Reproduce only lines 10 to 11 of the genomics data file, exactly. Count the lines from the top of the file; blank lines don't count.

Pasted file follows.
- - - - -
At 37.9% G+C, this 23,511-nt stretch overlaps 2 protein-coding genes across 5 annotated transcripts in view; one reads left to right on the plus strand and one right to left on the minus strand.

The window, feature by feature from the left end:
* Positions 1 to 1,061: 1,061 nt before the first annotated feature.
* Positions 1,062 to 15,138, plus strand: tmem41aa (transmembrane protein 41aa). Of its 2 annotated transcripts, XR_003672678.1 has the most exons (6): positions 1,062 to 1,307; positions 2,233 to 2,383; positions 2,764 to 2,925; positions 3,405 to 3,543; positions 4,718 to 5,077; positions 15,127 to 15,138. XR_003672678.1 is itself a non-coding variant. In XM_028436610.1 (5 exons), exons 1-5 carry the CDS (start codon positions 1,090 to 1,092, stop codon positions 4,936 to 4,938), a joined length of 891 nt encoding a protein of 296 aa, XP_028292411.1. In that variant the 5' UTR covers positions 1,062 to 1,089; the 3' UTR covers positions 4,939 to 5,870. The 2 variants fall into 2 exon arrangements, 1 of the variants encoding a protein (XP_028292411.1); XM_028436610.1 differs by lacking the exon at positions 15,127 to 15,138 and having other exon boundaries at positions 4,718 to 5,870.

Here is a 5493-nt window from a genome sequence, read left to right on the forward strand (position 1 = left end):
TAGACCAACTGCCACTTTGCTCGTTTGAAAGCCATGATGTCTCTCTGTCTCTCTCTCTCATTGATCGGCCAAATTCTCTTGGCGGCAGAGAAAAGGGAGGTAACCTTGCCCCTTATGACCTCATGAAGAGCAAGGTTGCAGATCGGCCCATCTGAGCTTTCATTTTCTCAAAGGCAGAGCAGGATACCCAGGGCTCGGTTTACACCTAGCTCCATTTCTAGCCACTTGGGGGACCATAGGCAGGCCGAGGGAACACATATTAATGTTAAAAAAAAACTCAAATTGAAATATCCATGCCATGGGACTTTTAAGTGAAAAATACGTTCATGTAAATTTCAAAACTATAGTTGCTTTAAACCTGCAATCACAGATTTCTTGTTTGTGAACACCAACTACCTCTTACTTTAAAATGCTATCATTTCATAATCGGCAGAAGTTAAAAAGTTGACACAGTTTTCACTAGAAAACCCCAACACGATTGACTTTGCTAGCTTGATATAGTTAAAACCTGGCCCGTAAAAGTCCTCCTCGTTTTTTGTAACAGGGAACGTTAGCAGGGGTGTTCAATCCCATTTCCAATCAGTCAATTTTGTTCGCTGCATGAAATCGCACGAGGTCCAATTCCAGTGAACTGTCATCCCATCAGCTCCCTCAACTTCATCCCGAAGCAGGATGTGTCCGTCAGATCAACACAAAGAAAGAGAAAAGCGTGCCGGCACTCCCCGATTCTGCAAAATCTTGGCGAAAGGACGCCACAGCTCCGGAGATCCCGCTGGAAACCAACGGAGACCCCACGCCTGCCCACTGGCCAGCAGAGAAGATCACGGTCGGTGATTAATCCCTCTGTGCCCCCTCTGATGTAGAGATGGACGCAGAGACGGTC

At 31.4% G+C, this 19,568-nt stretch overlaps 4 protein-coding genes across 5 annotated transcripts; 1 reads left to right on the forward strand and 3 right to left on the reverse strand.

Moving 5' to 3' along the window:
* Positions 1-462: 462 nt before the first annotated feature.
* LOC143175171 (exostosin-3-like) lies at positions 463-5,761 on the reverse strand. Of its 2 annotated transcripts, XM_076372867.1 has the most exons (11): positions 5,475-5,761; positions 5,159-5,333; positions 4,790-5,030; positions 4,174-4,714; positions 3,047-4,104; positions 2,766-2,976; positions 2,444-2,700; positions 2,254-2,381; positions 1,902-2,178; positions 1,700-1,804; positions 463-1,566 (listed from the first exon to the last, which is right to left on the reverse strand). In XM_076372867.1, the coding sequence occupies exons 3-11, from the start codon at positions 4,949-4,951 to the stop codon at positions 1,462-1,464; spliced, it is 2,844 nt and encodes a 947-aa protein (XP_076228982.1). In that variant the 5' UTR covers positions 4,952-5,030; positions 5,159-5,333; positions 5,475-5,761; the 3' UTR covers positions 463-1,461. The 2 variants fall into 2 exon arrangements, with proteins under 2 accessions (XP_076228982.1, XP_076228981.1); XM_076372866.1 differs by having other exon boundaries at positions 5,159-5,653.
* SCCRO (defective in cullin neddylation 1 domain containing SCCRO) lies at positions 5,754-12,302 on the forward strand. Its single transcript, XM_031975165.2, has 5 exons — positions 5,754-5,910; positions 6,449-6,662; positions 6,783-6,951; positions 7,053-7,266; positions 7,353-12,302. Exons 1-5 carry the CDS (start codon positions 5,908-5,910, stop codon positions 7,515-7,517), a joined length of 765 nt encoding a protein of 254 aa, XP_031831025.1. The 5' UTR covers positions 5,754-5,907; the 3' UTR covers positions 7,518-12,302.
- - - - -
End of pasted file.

* LOC143175171 (exostosin-3-like) lies at positions 463-5,761 on the reverse strand. Of its 2 annotated transcripts, XM_076372867.1 has the most exons (11): positions 5,475-5,761; positions 5,159-5,333; positions 4,790-5,030; positions 4,174-4,714; positions 3,047-4,104; positions 2,766-2,976; positions 2,444-2,700; positions 2,254-2,381; positions 1,902-2,178; positions 1,700-1,804; positions 463-1,566 (listed from the first exon to the last, which is right to left on the reverse strand). In XM_076372867.1, the coding sequence occupies exons 3-11, from the start codon at positions 4,949-4,951 to the stop codon at positions 1,462-1,464; spliced, it is 2,844 nt and encodes a 947-aa protein (XP_076228982.1). In that variant the 5' UTR covers positions 4,952-5,030; positions 5,159-5,333; positions 5,475-5,761; the 3' UTR covers positions 463-1,461. The 2 variants fall into 2 exon arrangements, with proteins under 2 accessions (XP_076228982.1, XP_076228981.1); XM_076372866.1 differs by having other exon boundaries at positions 5,159-5,653.
* SCCRO (defective in cullin neddylation 1 domain containing SCCRO) lies at positions 5,754-12,302 on the forward strand. Its single transcript, XM_031975165.2, has 5 exons — positions 5,754-5,910; positions 6,449-6,662; positions 6,783-6,951; positions 7,053-7,266; positions 7,353-12,302. Exons 1-5 carry the CDS (start codon positions 5,908-5,910, stop codon positions 7,515-7,517), a joined length of 765 nt encoding a protein of 254 aa, XP_031831025.1. The 5' UTR covers positions 5,754-5,907; the 3' UTR covers positions 7,518-12,302.